If you mean something else by “self-directing capabilities,” something along the lines of “the ability to reason and make free will choices,” I would only ask you to think about how self-directing you ultimately are. If we are to take the Bible seriously, we must also take seriously the notion that human beings do not have the ultimately sovereignty and autonomy over their decisions. We are not in charge. That is reserved for God. Proverbs 16:1 says: “The plans of the heart belong to man, but the answer of the tongue is from the LORD.” Or Proverbs 21:1, “The king’s heart is a stream of water in the hand of the LORD; he turns it wherever he will.” The Bible says that from God and through God and to God are all things, and that includes human decisions. “The mind of man plans his way, but the LORD directs his steps.” (Proverbs 16:9).

Animals are merely automatons who’s brains react automatically to automatic stimulation. With humans, there’s something more along with the brain there, or at least we have to assume there’s something else there if we are to believe in free will.

Yes, I assume that animals do not exercise will in the same way that human beings do, but even they may have “something more” than just a brain there. They may have souls themselves, but I cannot be sure of this. I tend to believe it. I’ve addressed the human “free will” point above (though I’d be happy to go into it further in the future). I think we must not only “assume” that we have more than brains, but must positively affirm it. We have souls. We are not just physical. Were we just physical, then we would only be acting upon chemical instincts, and all notions of human rationality and morality would be mistaken. In order for things like justice, love, compassion, and morality to be real, we must be more than just our bodies and brains.

With regards to a fetus being a person, I’m not certain it would be a person. So basically, the question of personhood seems to come down to when does an animal, specifically a human, become a person? Is it at conception? Is there a spiritual state of being existing dually with the fetus at the time of conception? Or is it at birth? Is there a spiritual state of being existing dually with the fetus at the time of conception? Or is it some time a little later? I’m a waffler on this topic, so I don’t have a set opinion on it right now, I was just interested to hear your response.

I think you’re asking the right question, but I think that in order to be a “waffler” you have to have more than one plausible argument in your mind about what a “person” actually is, and then be undecided about those two arguments. You seem to have only one argument about what a person is, namely, that a person must be capable of self-directing activity. And yet I hope I’ve shown that this cannot be the measure of personhood. For I think you would agree that there are many “persons” existing who cannot engage in self-directing activity. In other words, the comatose 31-year old lying in a hospital bed is no more capable of directing his own activities than a 12-week old fetus is, and yet I’m guessing you would say that the 31-year old is a “person.” You may respond by saying, “Yes, but the 31-year-old, were he healthy, would, by nature, be capable of directing his own activities.” To which I would say, and which is no different, “Yes, but the fetus, were he given a bit more time, would also, by nature, be capable of directing his own activities.” Both the man in the coma and the fetus are the kinds of beings that are capable of mature human activity. Thus, there is no distinction between them.

The “nature” of a human being, and the “nature” of a person, are one and the same. We may split them up because we find doing so useful in order to promote some political, social, or moral agenda we may have, but don’t you find it interesting that those who want to argue that some human beings are not persons virtually always do so in order to infringe some right those human beings may have? If one has no interest in doing harm to some class of human beings, why define them as non-persons? I’m not saying this to imply that YOU have some interest in harming human beings. I’m simply saying that defining some humans as non-persons virtually always has this consequence, in the larger scheme of things. Historically, people were not arguing that Africans were non-humans (though some, no doubt, argued this), a whole other kind of species or being; they were arguing that, though they were human, they were non-persons (though even the Constitution said that blacks were “persons,” they were just counted as “three-fifths” of a white person). Defining blacks this way made it easy to enslave them.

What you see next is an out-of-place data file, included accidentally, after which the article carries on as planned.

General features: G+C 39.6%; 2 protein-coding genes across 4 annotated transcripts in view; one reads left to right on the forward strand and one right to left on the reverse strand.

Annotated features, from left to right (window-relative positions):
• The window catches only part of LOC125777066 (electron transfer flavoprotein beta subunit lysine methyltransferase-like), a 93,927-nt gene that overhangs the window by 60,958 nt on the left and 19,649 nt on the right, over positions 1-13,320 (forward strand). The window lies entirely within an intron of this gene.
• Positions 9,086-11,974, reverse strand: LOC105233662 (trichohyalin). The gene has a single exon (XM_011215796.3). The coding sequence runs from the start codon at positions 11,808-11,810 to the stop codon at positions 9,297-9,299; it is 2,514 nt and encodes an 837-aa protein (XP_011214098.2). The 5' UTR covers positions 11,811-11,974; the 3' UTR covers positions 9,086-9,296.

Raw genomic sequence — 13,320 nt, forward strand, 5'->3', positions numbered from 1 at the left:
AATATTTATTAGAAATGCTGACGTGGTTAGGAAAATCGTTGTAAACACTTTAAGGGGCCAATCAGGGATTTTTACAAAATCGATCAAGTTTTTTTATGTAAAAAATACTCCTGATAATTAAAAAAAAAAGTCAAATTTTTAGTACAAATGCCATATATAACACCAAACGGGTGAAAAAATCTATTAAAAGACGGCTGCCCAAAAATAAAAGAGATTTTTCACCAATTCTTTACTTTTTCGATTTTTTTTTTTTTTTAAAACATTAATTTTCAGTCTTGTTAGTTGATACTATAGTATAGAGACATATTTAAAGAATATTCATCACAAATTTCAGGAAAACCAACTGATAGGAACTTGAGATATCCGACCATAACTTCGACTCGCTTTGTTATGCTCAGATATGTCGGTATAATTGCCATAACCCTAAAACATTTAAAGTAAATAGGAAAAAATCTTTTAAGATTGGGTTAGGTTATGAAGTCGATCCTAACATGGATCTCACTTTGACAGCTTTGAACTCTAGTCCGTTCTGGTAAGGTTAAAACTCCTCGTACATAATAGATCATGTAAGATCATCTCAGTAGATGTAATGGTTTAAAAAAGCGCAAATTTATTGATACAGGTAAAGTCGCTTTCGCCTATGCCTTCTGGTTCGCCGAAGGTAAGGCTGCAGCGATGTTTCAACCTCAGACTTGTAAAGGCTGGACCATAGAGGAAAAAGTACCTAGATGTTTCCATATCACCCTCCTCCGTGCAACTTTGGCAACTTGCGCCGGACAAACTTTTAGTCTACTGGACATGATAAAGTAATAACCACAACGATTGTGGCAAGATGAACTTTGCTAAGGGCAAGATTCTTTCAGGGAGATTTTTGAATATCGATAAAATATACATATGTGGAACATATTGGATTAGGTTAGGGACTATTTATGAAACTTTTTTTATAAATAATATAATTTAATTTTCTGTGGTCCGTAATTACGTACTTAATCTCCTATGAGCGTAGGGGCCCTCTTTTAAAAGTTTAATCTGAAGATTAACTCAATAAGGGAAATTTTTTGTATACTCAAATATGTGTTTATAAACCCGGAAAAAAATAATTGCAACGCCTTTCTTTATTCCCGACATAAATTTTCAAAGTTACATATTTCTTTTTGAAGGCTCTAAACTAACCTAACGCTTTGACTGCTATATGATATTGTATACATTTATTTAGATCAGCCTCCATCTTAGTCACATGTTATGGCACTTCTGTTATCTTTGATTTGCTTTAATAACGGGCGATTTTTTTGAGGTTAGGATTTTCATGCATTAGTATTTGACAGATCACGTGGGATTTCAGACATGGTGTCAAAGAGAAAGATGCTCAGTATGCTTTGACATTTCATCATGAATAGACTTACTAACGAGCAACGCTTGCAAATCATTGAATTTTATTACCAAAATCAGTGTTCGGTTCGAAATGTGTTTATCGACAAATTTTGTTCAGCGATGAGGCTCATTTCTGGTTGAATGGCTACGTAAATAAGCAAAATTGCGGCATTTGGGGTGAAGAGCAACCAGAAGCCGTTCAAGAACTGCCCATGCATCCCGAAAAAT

Thank you for your thoughtful comment, and I would welcome any thoughts you have in response to this.


Written by Michael Duenes

October 27, 2012 at 1:48 pm

Who Will Speak for Me?

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“Rescue those who are being taken away to death; hold back those who are stumbling to the slaughter. If you say, ‘Behold, we did not know this,” does not he who weighs the heart perceive it?” ~ Ancient Proverb

My home is warm and comfortable, and I’m well fed. I don’t worry about anything really because I have all I need right here. Yet my house is an interesting place, kind of cramped sometimes. And I live in the dark. My eyes work just fine, but all I see is a faint aura of light which occasionally brightens my home. My mouth and tongue also work, but I do not say anything. I haven’t lived here very long, and I’m hoping to move out soon. Happy will be the days when I might breathe the fresh air, feel the warmth of the sun on my face, hear the pitter-patter of rain on my window, savor a morsel of some freshly picked fruit, relax in my mother’s arms, feel the strength in my father’s grip, and lock eyes with another human being.

But wait! I now see a light, brighter than usual, shining into my world. I’m startled, for I have never seen such a light. As I begin to wonder what’s going on, I sense something cold and hard grasping for me, touching me all over my tiny body. Nothing painful, just odd. My home’s been breached, and I’m not sure I like it. In fact, I’m now trying desperately to move away from the cold, hard steely thing, but there’s nowhere to go.